ATLANTA – The Cubs waited out the first day of the draft “in shorts and flip-flops,” but they started collecting college pitchers as soon as they got a chance to start drafting on Friday.
Having lost their top picks as compensation for signing free agents John Lackey and Jason Heyward, the Cubs didn’t have a pick until Friday’s third round, when they selected well regarded Oklahoma State right-hander Tom Hatch with the 104th overall pick.
They added six more college right-handers in the next seven rounds to close out the day, including Hall of Famer Harmon Killebrew’s grandson in the sixth round: 6-foot-2 Chad Hockin of Cal State-Fullerton.
The five other pitchers:6-foot-4 Tyson Miller from California Baptist in the fourth round, 6-5 Bailey Clark of Duke in the fifth,6-8 Stephen Ridings of Havorford College in the eighth, 6-6 Dartmouth senior Duncan Robinson in the ninth and 6-7 sophomore Dakota Mekkes of Michigan State in the 10th round.
The only non-pitcher taken by the Cubs among their first eight picks: Bethune-Cookman catcher Michael Cruz, a lefty hitter, in the seventh round.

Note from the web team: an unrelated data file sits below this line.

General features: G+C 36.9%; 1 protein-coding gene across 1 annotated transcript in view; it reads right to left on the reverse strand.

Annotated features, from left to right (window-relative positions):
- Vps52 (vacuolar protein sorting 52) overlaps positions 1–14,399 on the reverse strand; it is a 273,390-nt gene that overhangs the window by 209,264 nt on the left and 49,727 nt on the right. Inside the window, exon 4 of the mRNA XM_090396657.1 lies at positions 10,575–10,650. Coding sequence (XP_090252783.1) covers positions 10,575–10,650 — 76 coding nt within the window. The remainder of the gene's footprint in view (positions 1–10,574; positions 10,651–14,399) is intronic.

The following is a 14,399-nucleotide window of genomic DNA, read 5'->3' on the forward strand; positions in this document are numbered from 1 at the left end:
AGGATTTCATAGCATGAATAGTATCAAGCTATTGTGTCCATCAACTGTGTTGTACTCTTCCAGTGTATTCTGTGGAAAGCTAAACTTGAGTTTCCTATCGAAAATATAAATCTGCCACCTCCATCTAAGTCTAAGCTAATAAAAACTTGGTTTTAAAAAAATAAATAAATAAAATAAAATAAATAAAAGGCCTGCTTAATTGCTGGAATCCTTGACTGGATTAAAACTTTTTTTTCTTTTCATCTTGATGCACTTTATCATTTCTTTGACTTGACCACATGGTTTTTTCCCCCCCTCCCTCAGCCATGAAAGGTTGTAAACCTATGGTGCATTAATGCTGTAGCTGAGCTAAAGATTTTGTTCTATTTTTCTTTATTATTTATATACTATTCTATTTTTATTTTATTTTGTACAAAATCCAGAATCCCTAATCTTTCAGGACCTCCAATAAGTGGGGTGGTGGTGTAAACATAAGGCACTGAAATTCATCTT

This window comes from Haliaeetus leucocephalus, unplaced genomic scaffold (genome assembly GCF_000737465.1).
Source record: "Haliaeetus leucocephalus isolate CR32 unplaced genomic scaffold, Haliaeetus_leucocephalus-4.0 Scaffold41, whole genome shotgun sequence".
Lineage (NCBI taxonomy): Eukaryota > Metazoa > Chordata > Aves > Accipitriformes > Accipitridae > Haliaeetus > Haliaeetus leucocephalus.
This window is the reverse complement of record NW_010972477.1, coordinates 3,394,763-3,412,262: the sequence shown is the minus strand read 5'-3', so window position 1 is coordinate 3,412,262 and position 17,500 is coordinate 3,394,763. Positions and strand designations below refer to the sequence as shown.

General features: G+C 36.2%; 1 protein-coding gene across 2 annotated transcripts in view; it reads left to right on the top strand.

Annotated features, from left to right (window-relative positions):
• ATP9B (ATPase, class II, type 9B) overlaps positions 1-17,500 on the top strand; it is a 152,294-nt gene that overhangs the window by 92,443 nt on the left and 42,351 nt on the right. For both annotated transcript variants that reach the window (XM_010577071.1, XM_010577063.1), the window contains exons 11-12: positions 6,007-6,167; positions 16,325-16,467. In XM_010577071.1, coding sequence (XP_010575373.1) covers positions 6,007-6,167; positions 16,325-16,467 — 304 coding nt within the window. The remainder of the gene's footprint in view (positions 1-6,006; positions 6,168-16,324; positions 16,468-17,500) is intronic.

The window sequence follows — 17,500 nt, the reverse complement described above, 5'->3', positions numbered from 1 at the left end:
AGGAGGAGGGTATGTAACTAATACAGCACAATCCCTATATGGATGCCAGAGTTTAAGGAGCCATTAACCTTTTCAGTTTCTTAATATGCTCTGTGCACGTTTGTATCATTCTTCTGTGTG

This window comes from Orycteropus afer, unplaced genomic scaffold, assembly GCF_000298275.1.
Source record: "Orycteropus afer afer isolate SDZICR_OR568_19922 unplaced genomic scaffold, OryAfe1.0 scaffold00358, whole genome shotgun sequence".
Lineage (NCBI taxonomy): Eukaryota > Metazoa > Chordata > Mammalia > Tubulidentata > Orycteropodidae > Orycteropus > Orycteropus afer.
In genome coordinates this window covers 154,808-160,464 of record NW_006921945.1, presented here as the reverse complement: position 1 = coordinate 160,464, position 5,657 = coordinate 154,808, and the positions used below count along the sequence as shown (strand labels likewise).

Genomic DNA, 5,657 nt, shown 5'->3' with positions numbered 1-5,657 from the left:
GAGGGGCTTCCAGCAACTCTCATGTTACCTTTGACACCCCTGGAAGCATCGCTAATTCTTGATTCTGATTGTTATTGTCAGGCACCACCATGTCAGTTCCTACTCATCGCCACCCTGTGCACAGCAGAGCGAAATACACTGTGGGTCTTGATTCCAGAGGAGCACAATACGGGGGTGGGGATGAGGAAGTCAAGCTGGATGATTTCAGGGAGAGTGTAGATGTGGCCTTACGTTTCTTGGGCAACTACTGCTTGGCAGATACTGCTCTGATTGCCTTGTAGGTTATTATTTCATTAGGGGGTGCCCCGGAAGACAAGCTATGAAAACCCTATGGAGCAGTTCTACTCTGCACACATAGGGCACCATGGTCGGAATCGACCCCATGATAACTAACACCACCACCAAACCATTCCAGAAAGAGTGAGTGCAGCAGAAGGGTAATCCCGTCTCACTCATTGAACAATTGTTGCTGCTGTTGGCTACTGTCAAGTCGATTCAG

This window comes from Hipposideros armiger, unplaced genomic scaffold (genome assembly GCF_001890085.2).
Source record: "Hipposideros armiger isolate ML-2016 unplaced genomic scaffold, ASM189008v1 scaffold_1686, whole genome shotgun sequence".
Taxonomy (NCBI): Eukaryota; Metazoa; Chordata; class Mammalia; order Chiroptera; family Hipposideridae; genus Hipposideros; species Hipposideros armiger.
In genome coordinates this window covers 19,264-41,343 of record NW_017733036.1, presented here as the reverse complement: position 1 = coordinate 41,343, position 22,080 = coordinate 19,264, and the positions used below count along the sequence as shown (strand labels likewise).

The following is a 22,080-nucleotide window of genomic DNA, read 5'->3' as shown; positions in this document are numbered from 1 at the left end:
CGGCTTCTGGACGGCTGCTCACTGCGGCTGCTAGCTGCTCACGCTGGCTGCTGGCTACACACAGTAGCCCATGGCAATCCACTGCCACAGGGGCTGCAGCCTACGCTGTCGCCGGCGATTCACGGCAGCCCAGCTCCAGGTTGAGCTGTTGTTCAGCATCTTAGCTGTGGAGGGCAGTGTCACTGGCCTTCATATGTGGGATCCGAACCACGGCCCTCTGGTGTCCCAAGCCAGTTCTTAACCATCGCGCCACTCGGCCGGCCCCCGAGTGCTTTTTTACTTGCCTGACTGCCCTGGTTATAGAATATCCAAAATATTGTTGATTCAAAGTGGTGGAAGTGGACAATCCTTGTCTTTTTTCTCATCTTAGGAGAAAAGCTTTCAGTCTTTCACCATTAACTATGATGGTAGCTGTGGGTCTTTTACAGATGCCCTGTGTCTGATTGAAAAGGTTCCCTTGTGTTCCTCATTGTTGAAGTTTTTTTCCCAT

The 6-foot Hatch, 21, redshirted last year because of a partial tear of his ulnar collateral ligament, the Tommy John ligament. He didn’t have the surgery but missed 15 months for treatment and rehab.
Hatch was 7-2 with a 2.16 ERA in 16 starts for the Cowboys this season, striking out 102 (28 walks) in 112 1/3 innings.
Cubs officials pledged to focus on pitching in this year’s draft after failing to produce a pitcher for their staff from any of the regime’s first four drafts with the Cubs.
“But we’re not going to try create it or invent something out of nothing,” scouting and player development boss Jason McLeod said leading up to the draft, adding of the challenge of drafting so late:
“We might be sitting there in shorts and flip-flops [Thursday] just pulling names off the board. But it’s going to give us an opportunity to spend that whole evening preparing for the next days. Our mindset is to take it as a big challenge.”